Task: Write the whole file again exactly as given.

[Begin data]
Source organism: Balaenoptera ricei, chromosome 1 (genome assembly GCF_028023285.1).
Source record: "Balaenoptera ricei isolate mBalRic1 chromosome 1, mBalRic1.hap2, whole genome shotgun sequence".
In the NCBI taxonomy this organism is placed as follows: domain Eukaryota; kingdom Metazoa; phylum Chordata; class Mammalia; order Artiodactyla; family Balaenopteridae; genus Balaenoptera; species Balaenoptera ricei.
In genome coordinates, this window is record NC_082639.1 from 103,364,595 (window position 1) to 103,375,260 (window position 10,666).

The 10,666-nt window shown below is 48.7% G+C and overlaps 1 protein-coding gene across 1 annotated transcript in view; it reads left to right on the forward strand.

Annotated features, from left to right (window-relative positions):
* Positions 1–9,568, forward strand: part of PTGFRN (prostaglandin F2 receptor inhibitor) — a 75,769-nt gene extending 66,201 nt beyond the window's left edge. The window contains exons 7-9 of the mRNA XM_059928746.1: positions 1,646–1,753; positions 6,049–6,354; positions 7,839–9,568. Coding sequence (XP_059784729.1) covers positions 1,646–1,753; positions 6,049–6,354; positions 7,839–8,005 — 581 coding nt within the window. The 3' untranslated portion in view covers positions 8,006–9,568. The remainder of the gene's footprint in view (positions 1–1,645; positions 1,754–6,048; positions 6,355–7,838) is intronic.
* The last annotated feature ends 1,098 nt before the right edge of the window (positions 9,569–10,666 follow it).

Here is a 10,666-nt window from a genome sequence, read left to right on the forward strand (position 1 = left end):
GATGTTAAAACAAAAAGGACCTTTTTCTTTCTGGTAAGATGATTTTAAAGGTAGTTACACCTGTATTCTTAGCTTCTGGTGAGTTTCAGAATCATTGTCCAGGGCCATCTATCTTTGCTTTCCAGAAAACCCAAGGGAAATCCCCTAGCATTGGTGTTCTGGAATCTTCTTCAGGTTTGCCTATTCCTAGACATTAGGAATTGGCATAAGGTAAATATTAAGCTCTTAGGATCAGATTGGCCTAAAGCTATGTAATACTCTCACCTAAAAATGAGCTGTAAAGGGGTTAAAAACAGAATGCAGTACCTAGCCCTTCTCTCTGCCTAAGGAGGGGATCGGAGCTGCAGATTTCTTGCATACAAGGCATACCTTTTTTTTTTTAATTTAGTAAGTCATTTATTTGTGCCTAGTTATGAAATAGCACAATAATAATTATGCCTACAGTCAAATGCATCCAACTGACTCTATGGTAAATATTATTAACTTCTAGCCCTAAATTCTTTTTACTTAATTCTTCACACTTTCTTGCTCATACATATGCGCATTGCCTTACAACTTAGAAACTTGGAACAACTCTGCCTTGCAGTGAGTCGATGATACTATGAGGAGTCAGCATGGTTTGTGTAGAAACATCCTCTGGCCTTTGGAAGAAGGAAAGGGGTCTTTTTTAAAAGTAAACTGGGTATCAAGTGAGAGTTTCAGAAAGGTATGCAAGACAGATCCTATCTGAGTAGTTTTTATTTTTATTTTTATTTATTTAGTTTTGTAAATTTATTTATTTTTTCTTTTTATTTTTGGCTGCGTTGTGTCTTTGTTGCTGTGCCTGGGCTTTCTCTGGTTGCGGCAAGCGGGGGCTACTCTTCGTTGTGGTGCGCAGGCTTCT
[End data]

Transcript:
Source organism: Balaenoptera ricei, chromosome 1 (genome assembly GCF_028023285.1).
Source record: "Balaenoptera ricei isolate mBalRic1 chromosome 1, mBalRic1.hap2, whole genome shotgun sequence".
In the NCBI taxonomy this organism is placed as follows: domain Eukaryota; kingdom Metazoa; phylum Chordata; class Mammalia; order Artiodactyla; family Balaenopteridae; genus Balaenoptera; species Balaenoptera ricei.
In genome coordinates, this window is record NC_082639.1 from 103,364,595 (window position 1) to 103,375,260 (window position 10,666).

The 10,666-nt window shown below is 48.7% G+C and overlaps 1 protein-coding gene across 1 annotated transcript in view; it reads left to right on the forward strand.

Annotated features, from left to right (window-relative positions):
* Positions 1–9,568, forward strand: part of PTGFRN (prostaglandin F2 receptor inhibitor) — a 75,769-nt gene extending 66,201 nt beyond the window's left edge. The window contains exons 7-9 of the mRNA XM_059928746.1: positions 1,646–1,753; positions 6,049–6,354; positions 7,839–9,568. Coding sequence (XP_059784729.1) covers positions 1,646–1,753; positions 6,049–6,354; positions 7,839–8,005 — 581 coding nt within the window. The 3' untranslated portion in view covers positions 8,006–9,568. The remainder of the gene's footprint in view (positions 1–1,645; positions 1,754–6,048; positions 6,355–7,838) is intronic.
* The last annotated feature ends 1,098 nt before the right edge of the window (positions 9,569–10,666 follow it).

Here is a 10,666-nt window from a genome sequence, read left to right on the forward strand (position 1 = left end):
GATGTTAAAACAAAAAGGACCTTTTTCTTTCTGGTAAGATGATTTTAAAGGTAGTTACACCTGTATTCTTAGCTTCTGGTGAGTTTCAGAATCATTGTCCAGGGCCATCTATCTTTGCTTTCCAGAAAACCCAAGGGAAATCCCCTAGCATTGGTGTTCTGGAATCTTCTTCAGGTTTGCCTATTCCTAGACATTAGGAATTGGCATAAGGTAAATATTAAGCTCTTAGGATCAGATTGGCCTAAAGCTATGTAATACTCTCACCTAAAAATGAGCTGTAAAGGGGTTAAAAACAGAATGCAGTACCTAGCCCTTCTCTCTGCCTAAGGAGGGGATCGGAGCTGCAGATTTCTTGCATACAAGGCATACCTTTTTTTTTTTAATTTAGTAAGTCATTTATTTGTGCCTAGTTATGAAATAGCACAATAATAATTATGCCTACAGTCAAATGCATCCAACTGACTCTATGGTAAATATTATTAACTTCTAGCCCTAAATTCTTTTTACTTAATTCTTCACACTTTCTTGCTCATACATATGCGCATTGCCTTACAACTTAGAAACTTGGAACAACTCTGCCTTGCAGTGAGTCGATGATACTATGAGGAGTCAGCATGGTTTGTGTAGAAACATCCTCTGGCCTTTGGAAGAAGGAAAGGGGTCTTTTTTAAAAGTAAACTGGGTATCAAGTGAGAGTTTCAGAAAGGTATGCAAGACAGATCCTATCTGAGTAGTTTTTATTTTTATTTTTATTTATTTAGTTTTGTAAATTTATTTATTTTTTCTTTTTATTTTTGGCTGCGTTGTGTCTTTGTTGCTGTGCCTGGGCTTTCTCTGGTTGCGGCAAGCGGGGGCTACTCTTCGTTGTGGTGCGCAGGCTTCT